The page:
Panel to Discuss Art, Architecture, and Engineering
“Conversations at the Intersection” will take place at 4 p.m. on April 25
Art, architecture, and engineering will collide in Northwestern Engineering’s next installment of “Conversations at the Intersection.”
Moderated by Julio M. Ottino, dean of Northwestern’s McCormick School of Engineering, the event will feature Bill Baker, a structural engineering partner in the Chicago office of Skidmore, Owings & Merrill, and Iñigo Manglano-Ovalle, professor of art theory and practice at Northwestern.
“Conversations at the Intersection: Art, Architecture, and Engineering” will take place at 4 p.m. Tuesday, April 25 in the Ford Motor Company Engineering Design Center’s ITW classroom. An open Q&A will follow the panel discussion.
An adjunct professor in Northwestern’s Department of Civil and Environmental Engineering, Baker is dedicated to innovative structural engineering design and research. His works include Dubai’s Burj Khalifa skyscraper, the tallest man-made structure in the world; the Pearl River Tower in Guangzhou, China; the Broadgate Exchange House in London; and Chicago’s Millennium Park pavilion and pedestrian bridge.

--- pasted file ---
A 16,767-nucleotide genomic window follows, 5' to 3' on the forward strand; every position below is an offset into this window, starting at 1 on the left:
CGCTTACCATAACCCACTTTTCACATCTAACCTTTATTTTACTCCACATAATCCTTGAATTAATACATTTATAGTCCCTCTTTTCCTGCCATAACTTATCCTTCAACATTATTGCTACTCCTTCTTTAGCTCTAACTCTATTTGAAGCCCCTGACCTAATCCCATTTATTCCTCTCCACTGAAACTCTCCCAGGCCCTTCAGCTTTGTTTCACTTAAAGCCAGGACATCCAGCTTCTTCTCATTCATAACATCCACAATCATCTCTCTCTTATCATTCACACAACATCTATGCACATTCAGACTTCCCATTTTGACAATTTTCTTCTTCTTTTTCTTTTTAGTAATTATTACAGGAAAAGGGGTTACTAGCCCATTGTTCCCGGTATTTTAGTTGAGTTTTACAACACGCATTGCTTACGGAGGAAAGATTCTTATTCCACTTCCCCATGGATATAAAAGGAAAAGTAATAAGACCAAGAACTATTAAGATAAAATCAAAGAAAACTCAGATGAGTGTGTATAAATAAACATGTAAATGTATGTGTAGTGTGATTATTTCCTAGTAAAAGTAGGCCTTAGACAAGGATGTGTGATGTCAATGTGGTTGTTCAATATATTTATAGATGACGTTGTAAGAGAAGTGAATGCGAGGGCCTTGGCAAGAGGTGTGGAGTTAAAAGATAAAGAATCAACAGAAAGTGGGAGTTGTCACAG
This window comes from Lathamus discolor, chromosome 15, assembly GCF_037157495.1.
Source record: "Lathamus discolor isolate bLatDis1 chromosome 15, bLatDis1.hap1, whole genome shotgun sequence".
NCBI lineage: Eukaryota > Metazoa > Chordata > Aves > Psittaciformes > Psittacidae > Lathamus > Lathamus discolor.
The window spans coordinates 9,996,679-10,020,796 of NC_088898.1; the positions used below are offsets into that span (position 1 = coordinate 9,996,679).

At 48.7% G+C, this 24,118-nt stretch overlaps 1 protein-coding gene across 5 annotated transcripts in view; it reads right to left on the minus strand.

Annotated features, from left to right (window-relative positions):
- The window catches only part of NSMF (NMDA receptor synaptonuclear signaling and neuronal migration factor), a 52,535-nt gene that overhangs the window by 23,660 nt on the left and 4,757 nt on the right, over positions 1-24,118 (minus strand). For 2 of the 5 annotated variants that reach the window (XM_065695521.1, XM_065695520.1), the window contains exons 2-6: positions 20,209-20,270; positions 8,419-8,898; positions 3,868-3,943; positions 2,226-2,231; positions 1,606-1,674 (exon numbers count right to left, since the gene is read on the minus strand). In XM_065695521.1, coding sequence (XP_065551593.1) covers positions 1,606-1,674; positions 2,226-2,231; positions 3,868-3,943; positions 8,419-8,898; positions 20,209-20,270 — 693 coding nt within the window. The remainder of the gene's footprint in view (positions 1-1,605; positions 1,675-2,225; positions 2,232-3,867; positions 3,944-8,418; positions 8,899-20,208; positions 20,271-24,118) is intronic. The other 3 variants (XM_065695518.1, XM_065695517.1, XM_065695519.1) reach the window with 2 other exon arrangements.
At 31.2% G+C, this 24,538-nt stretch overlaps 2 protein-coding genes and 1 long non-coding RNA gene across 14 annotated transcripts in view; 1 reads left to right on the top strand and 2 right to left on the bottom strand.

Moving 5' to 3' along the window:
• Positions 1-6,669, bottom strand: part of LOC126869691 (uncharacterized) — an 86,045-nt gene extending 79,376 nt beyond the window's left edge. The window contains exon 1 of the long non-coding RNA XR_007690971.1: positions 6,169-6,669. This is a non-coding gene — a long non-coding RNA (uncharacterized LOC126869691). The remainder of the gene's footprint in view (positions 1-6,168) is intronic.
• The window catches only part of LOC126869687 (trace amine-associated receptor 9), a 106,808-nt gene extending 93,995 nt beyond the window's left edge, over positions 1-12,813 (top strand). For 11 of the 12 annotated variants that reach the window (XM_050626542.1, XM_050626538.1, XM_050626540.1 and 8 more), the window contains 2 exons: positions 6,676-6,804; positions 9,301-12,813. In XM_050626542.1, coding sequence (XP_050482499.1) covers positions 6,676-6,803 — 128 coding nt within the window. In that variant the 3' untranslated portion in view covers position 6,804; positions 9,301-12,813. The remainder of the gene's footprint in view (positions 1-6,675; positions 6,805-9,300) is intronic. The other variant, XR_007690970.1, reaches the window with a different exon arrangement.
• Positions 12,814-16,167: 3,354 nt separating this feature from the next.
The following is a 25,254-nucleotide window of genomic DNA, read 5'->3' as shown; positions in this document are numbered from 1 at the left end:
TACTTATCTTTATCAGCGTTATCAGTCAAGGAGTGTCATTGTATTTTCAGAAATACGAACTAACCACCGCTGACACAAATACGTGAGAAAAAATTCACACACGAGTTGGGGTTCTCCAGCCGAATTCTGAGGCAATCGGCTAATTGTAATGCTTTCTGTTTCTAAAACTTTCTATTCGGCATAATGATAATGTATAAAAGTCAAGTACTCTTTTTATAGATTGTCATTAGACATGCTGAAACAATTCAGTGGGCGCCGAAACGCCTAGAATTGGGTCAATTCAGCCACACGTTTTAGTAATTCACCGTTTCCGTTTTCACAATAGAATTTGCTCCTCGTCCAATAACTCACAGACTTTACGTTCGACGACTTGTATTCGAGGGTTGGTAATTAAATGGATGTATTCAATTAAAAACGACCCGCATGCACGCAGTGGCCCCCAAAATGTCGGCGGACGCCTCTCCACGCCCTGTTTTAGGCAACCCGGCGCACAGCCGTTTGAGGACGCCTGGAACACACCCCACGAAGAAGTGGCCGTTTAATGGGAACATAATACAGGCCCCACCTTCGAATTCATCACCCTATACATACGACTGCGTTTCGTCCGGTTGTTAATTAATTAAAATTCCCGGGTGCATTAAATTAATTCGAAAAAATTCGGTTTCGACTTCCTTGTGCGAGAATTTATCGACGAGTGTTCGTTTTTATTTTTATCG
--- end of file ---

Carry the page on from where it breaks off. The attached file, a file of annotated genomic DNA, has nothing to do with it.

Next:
Manglano-Ovalle is a conceptual artist whose multi-media works challenge notions of the political and the cultural. His current work regards the inversion of utopia, the fabrication of war, and the hypersonic reentry of Modernism. Recipient of a 2001 John D. and Catherine T. MacArthur Foundation Award and a 2009 Guggenheim Memorial Foundation Fellowship, Manglano-Ovalle has shown his works all over the world, including at the Guggenheim Museum, Whitney Museum of American Art, and the Art Institute of Chicago.
The “Conversations at the Intersection” series provides broad audiences with a glimpse of the creative process across fields, inspiring ongoing discussion about the differences and similarities of creative fields. Each session features a different scholarly panel composed of intellectual leaders from different backgrounds — art, architecture, writing, philosophy, engineering, science, filmmaking, design, and many more — who discuss and debate different viewpoints on the nature of creativity and explore what art, science, and technology can teach us about insights and creative progress.